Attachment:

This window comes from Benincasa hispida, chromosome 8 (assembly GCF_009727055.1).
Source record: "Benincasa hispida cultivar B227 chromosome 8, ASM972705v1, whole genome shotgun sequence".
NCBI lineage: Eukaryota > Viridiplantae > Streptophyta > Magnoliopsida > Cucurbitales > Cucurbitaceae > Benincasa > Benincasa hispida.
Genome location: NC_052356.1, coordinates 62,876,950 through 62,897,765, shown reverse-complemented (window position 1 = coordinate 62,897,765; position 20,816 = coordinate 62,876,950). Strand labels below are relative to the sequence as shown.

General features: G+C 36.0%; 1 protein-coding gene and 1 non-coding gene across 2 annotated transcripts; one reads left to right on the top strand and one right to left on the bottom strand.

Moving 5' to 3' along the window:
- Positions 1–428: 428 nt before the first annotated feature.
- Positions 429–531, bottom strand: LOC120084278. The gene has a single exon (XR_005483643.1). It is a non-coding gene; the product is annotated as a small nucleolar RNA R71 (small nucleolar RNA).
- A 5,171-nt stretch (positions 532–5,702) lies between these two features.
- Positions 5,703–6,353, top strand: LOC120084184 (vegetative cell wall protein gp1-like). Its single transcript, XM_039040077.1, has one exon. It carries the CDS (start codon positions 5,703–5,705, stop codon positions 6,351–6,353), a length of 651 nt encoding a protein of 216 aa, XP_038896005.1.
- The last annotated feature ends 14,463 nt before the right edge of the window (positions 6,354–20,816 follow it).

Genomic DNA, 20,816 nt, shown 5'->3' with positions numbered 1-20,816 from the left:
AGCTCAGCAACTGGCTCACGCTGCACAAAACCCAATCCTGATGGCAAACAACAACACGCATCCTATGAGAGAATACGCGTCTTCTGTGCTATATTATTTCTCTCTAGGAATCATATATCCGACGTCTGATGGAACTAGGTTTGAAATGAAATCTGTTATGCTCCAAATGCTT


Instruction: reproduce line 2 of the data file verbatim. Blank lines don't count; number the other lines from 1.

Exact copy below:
Source record: "Benincasa hispida cultivar B227 chromosome 8, ASM972705v1, whole genome shotgun sequence".